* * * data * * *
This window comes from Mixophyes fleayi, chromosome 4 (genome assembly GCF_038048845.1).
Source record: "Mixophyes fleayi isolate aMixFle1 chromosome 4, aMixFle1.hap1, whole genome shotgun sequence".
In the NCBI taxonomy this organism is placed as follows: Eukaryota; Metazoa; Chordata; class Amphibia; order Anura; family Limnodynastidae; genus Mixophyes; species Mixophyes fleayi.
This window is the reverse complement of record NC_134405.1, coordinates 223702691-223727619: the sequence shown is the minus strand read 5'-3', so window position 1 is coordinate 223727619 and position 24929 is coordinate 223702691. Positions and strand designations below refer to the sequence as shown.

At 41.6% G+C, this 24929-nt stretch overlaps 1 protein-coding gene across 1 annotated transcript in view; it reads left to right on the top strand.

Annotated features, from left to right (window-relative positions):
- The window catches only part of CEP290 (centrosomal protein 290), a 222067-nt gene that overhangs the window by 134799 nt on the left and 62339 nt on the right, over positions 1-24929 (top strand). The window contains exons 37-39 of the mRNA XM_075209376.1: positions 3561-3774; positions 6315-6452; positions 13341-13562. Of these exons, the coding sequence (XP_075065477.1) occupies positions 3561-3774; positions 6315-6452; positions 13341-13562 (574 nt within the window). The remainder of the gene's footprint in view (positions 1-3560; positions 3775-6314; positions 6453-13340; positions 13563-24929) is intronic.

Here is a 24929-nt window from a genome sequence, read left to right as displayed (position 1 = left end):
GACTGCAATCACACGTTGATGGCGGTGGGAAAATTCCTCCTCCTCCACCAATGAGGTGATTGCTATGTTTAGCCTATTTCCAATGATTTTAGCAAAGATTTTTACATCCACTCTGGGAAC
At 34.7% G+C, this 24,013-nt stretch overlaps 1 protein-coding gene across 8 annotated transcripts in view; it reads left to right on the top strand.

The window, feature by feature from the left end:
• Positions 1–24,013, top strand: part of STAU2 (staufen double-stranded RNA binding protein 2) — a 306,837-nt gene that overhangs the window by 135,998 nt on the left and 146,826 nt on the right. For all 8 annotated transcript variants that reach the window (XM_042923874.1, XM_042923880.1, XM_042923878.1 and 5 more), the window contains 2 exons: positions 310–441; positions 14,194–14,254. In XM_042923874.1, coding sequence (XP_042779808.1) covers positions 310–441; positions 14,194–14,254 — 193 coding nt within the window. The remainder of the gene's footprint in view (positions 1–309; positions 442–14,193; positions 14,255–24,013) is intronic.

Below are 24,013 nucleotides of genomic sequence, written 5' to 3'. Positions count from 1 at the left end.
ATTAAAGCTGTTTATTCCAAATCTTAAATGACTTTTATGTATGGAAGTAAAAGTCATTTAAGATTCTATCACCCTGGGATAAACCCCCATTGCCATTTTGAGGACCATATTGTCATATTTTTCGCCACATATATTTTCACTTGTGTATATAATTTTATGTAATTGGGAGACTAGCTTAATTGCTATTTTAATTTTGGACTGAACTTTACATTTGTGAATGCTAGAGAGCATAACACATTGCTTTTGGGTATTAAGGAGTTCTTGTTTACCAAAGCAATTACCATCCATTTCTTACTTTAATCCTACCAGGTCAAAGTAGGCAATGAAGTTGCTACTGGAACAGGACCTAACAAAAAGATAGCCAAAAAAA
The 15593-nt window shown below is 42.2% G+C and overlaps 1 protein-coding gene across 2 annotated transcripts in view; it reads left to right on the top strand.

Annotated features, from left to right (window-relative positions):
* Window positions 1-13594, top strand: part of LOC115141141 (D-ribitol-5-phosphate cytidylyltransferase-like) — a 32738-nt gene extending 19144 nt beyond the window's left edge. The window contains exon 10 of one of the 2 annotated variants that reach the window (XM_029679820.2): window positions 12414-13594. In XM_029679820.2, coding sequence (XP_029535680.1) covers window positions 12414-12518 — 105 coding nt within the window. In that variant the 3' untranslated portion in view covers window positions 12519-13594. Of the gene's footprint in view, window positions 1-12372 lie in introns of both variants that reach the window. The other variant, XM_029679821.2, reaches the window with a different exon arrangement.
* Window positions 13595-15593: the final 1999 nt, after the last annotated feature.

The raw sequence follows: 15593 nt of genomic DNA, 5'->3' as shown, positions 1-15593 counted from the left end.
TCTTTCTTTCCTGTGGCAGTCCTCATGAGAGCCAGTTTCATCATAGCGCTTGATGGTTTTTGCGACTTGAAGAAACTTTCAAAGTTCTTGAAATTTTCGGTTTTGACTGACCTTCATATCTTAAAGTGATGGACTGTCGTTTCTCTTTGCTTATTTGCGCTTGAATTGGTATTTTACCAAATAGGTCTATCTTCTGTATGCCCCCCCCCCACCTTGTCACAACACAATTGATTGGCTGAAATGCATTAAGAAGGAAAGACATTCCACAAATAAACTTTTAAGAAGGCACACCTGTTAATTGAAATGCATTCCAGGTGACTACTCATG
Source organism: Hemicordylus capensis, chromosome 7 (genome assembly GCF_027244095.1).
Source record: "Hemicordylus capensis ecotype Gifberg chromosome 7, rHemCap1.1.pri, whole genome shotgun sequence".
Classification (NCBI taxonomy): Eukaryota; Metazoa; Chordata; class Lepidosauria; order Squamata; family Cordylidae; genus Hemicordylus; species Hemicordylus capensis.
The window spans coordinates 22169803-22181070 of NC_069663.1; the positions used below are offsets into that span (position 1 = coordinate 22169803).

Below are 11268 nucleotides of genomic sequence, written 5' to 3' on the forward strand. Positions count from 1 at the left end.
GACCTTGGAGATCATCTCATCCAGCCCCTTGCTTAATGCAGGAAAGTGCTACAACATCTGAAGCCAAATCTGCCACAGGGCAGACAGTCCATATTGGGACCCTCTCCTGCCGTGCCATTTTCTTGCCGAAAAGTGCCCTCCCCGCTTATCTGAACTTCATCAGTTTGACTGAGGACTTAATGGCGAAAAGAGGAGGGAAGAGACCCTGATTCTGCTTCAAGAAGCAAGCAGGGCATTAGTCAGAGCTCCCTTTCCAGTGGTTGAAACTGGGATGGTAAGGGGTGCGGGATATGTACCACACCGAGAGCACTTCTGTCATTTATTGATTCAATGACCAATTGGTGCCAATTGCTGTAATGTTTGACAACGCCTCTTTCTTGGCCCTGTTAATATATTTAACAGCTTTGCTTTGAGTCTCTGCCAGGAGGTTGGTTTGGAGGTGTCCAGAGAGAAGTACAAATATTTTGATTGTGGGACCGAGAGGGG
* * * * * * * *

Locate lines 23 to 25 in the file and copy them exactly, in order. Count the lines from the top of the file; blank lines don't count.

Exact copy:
Classification (NCBI taxonomy): Eukaryota; Metazoa; Chordata; class Lepidosauria; order Squamata; family Cordylidae; genus Hemicordylus; species Hemicordylus capensis.
The window spans coordinates 22169803-22181070 of NC_069663.1; the positions used below are offsets into that span (position 1 = coordinate 22169803).

Below are 11268 nucleotides of genomic sequence, written 5' to 3' on the forward strand. Positions count from 1 at the left end.